The following are summaries of cases handled by our firm which were newsworthy enough to have made it to a newspaper. They are obviously not typical cases: if they were typical they would not have been reported in a newspaper. But, they are some evidence of what we can do, with the right facts, once and a while. In fairness, we have included summaries of all known newspaper articles about our firm, good or bad (which is easy, since there are no bad ones).
Richmond County jury assesses $27.5 million fine for drunk driving. The other guy drove across the center line, head on into this wonderful husband and wife team. A blood sample taken roughly two hours after the accident showed that the defendant had a blood-alcohol level of 0.17. He pled guilty to driving while impaired, but even though the District Court found three aggravating factors (his blood-alcohol level being more than twice the legal limit of 0.08, the personal injuries caused by his driving, and the fact that he had at least one prior DWI conviction) the system doled out minimal punishment. He did not serve a day.
But the couple in the other car were hospitalized for weeks, and confined to home for months. The couple, in their late 50s, were both incredibly resilient and tough, and eventually ended up back at work, but had incurred $600,000 in medical expenses and lost wages, and were left with a long list of physical limitations, aches, and pains.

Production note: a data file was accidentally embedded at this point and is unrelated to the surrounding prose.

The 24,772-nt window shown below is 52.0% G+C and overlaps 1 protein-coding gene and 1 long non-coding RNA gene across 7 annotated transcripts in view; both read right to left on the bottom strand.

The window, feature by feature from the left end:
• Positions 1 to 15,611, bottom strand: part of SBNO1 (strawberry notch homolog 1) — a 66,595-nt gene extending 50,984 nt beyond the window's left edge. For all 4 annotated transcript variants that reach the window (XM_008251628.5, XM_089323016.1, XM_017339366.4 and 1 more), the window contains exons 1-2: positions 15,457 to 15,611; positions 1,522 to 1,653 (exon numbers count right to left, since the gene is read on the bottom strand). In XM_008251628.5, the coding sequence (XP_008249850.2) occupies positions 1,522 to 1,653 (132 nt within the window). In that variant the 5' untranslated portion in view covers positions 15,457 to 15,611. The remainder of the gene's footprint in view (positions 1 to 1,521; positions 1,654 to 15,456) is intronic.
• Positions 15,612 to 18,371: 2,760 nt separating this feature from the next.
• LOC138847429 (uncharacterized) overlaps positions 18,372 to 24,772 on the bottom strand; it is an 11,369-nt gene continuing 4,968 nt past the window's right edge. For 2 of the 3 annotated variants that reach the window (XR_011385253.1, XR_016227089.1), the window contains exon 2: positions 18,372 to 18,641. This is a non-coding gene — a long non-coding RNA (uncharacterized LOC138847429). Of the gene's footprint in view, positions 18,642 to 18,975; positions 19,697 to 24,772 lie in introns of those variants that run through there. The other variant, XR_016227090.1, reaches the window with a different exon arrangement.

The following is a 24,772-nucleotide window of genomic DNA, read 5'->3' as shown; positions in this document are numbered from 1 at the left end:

So, we asked a Richmond County jury what they thought about it. They said $5 million for the husband and $2.5 million for the wife for their personal injuries, but also $10 million for each of them in punitive damages: $27.5 million total.
Obviously, the jury realized that the husband and wife would not collect all of this money, but the jury responded to our request to be the conscience of the community and to send a strong message. We suggested that nothing might get this defendant’s attention, but maybe a significant verdict would get the attention of other, sensible people. The next time they leave a bar or party, and they’re debating whether to spend $20 on a taxi, maybe they’ll remember this and call a taxi.
The presiding Judge was the Honorable Gary Trawick. Defense counsel was from Fayetteville. Date concluded: October 30, 2008. Richmond County Superior Court. Reported North Carolina Lawyers Weekly, November 17, 2008, January 26, 2009; Richmond County Daily Journal, December 26, 2008.
Wrongful death of wife and mother due to malpractice of hospital settled one week before trial was to commence for $1.29 Million. Her colon was perforated during laparoscopic surgery to remove an ovary with a benign cyst. She died due to delays in diagnosing and treating the perforation, leading to sepsis and multiple system organ failure. Defense counsel were from Raleigh. Date concluded: October, 1998. Union County Superior Court. Reported North Carolina Lawyers Weekly, February 8th, 1999.
Wrongful death of 43-year-old wife and mother settled in trial for policy limits of $1 million. Truck driver failed to stop at a light which had turned red, broadsiding her van and killing her instantly. The matter came on for trial in Union County before the Honorable Catherine Eagles and was settled after opening statements. Defense counsel were from Charlotte. Date concluded: October 26, 1998. Union County Superior Court. Reported North Carolina Lawyers Weekly, January 18, 1999.